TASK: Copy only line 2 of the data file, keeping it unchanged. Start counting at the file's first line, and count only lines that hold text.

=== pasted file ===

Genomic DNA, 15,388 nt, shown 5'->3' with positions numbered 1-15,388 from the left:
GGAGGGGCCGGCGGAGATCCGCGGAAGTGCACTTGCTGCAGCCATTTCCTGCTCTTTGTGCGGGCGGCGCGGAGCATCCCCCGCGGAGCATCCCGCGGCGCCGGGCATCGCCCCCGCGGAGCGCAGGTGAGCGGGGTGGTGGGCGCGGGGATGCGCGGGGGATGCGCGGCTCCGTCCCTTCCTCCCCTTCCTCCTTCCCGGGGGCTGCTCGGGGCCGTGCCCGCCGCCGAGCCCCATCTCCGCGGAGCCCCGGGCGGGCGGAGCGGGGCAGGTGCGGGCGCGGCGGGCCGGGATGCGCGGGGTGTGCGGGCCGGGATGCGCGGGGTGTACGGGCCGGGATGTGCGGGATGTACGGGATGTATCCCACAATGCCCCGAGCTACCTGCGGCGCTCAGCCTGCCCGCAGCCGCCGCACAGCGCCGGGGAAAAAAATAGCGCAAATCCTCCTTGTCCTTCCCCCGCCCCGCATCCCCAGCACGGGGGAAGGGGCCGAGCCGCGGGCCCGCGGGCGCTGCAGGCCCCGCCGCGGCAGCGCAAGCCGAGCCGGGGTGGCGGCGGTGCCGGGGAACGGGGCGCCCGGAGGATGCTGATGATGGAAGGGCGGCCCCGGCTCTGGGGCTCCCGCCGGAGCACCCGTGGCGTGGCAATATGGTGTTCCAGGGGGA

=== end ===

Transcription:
GGAGGGGCCGGCGGAGATCCGCGGAAGTGCACTTGCTGCAGCCATTTCCTGCTCTTTGTGCGGGCGGCGCGGAGCATCCCCCGCGGAGCATCCCGCGGCGCCGGGCATCGCCCCCGCGGAGCGCAGGTGAGCGGGGTGGTGGGCGCGGGGATGCGCGGGGGATGCGCGGCTCCGTCCCTTCCTCCCCTTCCTCCTTCCCGGGGGCTGCTCGGGGCCGTGCCCGCCGCCGAGCCCCATCTCCGCGGAGCCCCGGGCGGGCGGAGCGGGGCAGGTGCGGGCGCGGCGGGCCGGGATGCGCGGGGTGTGCGGGCCGGGATGCGCGGGGTGTACGGGCCGGGATGTGCGGGATGTACGGGATGTATCCCACAATGCCCCGAGCTACCTGCGGCGCTCAGCCTGCCCGCAGCCGCCGCACAGCGCCGGGGAAAAAAATAGCGCAAATCCTCCTTGTCCTTCCCCCGCCCCGCATCCCCAGCACGGGGGAAGGGGCCGAGCCGCGGGCCCGCGGGCGCTGCAGGCCCCGCCGCGGCAGCGCAAGCCGAGCCGGGGTGGCGGCGGTGCCGGGGAACGGGGCGCCCGGAGGATGCTGATGATGGAAGGGCGGCCCCGGCTCTGGGGCTCCCGCCGGAGCACCCGTGGCGTGGCAATATGGTGTTCCAGGGGGA